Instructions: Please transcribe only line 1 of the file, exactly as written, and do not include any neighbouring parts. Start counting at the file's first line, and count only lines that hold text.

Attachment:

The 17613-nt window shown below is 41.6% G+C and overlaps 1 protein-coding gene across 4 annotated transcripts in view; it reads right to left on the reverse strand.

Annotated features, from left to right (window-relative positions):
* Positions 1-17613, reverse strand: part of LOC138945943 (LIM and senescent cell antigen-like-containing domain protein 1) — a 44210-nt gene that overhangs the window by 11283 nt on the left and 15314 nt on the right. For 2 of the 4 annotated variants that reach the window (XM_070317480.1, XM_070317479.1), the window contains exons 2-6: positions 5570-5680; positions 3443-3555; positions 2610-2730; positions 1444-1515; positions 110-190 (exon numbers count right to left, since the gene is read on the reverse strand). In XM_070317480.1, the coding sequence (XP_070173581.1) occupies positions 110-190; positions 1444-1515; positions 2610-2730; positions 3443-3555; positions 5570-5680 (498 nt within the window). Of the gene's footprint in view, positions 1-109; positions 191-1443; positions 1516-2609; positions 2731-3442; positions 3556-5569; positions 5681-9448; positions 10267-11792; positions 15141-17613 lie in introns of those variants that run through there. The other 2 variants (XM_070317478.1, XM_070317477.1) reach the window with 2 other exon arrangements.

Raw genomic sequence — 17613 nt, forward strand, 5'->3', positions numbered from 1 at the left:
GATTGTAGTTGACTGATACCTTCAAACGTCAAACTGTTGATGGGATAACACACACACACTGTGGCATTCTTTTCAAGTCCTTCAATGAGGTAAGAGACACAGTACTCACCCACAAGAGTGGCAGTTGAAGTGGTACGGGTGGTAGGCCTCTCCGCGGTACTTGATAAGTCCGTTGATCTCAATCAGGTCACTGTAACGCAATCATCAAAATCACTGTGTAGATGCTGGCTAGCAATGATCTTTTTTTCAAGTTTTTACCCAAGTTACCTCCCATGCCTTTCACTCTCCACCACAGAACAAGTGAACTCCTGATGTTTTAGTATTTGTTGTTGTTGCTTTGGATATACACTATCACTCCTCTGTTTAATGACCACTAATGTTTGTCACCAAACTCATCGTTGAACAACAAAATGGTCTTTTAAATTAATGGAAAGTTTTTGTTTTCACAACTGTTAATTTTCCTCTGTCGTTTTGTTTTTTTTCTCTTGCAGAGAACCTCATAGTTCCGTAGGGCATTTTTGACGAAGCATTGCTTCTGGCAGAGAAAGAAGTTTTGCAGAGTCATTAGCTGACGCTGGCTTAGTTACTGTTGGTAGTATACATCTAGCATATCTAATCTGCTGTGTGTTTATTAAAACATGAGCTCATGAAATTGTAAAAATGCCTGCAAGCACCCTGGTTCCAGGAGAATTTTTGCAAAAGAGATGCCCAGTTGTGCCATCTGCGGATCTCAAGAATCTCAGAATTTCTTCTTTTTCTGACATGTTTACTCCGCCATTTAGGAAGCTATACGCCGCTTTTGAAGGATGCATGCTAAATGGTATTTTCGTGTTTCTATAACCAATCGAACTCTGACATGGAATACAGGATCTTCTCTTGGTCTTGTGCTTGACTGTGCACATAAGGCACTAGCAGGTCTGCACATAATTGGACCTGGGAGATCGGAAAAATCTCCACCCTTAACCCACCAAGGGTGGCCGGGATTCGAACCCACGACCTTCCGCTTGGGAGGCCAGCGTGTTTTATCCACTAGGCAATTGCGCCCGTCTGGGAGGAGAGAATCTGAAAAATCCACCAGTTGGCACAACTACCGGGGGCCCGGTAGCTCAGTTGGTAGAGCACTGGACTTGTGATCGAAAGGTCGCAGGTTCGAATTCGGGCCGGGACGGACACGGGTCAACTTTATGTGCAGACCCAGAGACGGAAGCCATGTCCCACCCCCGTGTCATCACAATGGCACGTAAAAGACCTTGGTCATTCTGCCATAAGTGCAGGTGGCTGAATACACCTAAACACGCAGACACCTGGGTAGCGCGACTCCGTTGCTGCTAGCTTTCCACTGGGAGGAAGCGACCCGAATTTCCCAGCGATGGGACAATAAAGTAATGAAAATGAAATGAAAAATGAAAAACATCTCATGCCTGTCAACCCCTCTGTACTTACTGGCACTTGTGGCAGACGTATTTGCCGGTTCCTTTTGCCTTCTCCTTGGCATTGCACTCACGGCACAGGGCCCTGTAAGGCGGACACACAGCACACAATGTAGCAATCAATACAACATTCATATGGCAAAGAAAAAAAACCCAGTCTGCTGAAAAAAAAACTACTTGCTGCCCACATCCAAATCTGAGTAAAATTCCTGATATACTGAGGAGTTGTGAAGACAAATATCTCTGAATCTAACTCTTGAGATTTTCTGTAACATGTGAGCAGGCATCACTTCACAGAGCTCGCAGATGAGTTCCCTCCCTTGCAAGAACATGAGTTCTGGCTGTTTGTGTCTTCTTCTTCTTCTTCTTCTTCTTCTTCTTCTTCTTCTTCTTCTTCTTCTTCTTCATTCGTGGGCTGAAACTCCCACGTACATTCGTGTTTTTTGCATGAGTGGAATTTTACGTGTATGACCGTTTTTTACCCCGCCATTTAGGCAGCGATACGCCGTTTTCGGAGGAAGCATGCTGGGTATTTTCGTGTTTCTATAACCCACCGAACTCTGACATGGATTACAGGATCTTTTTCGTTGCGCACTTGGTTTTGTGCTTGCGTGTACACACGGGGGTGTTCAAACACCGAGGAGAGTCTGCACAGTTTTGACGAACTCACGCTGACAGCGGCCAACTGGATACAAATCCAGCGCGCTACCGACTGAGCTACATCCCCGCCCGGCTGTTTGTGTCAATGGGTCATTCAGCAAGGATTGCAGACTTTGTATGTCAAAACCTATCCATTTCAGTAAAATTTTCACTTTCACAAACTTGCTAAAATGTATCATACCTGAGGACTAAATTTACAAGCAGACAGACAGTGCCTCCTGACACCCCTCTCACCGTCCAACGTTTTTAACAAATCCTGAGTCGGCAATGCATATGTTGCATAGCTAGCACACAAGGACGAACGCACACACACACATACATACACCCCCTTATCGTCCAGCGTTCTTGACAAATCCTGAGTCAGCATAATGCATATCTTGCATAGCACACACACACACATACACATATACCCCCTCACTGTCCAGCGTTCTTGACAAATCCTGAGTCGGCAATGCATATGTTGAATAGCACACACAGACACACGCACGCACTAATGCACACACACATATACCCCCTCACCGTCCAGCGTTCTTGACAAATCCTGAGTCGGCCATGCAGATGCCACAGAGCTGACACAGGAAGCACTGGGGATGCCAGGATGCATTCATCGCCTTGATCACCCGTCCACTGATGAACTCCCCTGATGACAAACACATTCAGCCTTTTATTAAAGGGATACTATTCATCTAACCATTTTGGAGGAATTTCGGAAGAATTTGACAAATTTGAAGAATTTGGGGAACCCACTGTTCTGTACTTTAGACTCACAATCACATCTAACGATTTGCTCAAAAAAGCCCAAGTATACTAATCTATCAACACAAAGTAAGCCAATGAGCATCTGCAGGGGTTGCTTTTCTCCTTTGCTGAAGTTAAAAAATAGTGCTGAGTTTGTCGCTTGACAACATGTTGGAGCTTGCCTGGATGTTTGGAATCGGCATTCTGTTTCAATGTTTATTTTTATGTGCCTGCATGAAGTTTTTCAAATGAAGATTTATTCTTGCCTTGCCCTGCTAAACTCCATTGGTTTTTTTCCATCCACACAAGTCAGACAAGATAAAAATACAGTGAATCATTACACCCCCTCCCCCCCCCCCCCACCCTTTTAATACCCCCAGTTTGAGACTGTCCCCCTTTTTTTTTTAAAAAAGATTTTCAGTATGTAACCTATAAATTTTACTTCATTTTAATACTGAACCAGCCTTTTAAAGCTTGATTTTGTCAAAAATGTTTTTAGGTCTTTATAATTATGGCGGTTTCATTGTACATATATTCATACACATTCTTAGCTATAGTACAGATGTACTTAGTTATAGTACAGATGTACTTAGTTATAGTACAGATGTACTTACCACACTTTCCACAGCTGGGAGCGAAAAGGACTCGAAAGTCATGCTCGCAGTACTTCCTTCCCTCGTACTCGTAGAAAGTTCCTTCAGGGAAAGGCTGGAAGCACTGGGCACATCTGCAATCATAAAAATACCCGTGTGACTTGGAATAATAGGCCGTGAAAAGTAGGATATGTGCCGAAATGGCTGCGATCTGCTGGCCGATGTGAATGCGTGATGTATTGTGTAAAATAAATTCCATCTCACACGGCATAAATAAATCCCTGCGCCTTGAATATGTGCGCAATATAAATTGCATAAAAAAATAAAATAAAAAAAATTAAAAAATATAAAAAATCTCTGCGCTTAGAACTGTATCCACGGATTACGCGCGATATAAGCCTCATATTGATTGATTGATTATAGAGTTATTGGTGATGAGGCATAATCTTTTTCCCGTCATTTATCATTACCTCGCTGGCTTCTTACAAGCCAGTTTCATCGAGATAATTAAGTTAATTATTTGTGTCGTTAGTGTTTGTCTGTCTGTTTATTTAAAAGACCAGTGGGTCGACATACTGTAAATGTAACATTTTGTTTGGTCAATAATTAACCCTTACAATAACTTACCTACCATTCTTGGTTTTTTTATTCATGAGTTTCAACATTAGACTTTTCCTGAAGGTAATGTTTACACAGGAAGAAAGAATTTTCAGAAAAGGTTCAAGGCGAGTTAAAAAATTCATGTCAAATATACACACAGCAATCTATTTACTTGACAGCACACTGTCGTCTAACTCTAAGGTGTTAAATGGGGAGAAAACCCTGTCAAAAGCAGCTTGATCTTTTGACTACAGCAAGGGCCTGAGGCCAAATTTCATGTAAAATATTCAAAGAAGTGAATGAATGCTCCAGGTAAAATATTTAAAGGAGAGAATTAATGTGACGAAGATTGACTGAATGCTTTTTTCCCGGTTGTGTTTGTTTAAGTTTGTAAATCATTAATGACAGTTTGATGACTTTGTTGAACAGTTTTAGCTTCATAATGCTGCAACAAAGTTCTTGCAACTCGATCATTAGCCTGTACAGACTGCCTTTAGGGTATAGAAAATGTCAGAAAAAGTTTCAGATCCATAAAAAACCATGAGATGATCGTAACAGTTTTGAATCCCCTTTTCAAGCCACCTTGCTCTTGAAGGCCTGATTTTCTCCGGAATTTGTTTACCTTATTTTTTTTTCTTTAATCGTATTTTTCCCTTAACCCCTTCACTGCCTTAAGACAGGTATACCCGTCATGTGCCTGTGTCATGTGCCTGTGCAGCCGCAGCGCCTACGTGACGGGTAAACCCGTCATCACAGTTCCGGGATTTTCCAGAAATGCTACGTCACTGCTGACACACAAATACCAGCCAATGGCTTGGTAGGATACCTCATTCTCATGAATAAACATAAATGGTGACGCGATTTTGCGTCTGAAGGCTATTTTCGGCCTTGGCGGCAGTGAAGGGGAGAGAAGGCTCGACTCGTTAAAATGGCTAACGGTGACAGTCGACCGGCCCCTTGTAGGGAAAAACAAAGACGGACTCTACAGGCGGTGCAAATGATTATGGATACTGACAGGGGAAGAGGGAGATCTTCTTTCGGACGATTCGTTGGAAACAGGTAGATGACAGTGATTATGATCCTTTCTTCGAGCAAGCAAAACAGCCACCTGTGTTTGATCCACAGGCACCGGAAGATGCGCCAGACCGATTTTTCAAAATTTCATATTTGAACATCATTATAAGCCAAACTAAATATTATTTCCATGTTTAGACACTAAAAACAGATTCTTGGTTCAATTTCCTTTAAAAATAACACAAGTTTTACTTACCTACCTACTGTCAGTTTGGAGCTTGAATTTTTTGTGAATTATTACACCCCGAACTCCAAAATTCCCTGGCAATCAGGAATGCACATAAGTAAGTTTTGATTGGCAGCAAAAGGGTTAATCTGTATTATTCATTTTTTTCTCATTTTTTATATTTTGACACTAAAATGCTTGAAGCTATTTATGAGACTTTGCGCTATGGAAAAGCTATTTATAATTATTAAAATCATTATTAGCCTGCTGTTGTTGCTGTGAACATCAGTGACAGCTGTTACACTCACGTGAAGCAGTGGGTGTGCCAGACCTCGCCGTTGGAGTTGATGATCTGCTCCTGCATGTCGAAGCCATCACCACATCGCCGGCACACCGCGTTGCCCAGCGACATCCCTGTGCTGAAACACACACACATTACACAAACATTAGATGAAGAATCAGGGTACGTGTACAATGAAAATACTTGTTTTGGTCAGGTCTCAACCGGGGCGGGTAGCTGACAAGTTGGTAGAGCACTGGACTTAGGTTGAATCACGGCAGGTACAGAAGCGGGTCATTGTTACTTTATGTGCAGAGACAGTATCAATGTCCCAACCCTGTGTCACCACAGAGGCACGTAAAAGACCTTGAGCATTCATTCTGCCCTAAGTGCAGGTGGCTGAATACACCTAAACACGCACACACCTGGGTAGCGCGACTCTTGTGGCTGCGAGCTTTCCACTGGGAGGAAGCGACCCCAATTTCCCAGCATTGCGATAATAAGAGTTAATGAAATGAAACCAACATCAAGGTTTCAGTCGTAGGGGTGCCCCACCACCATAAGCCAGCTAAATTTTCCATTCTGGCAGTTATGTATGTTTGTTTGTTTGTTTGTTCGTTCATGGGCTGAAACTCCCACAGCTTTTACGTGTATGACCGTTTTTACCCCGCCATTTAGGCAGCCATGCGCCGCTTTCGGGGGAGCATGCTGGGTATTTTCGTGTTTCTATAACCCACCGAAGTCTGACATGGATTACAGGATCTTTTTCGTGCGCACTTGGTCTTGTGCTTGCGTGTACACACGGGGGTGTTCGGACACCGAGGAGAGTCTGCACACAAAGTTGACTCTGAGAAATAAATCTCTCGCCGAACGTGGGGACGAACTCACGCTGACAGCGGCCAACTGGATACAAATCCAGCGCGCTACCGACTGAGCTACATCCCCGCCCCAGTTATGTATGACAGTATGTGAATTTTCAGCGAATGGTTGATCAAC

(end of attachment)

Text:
The 17613-nt window shown below is 41.6% G+C and overlaps 1 protein-coding gene across 4 annotated transcripts in view; it reads right to left on the reverse strand.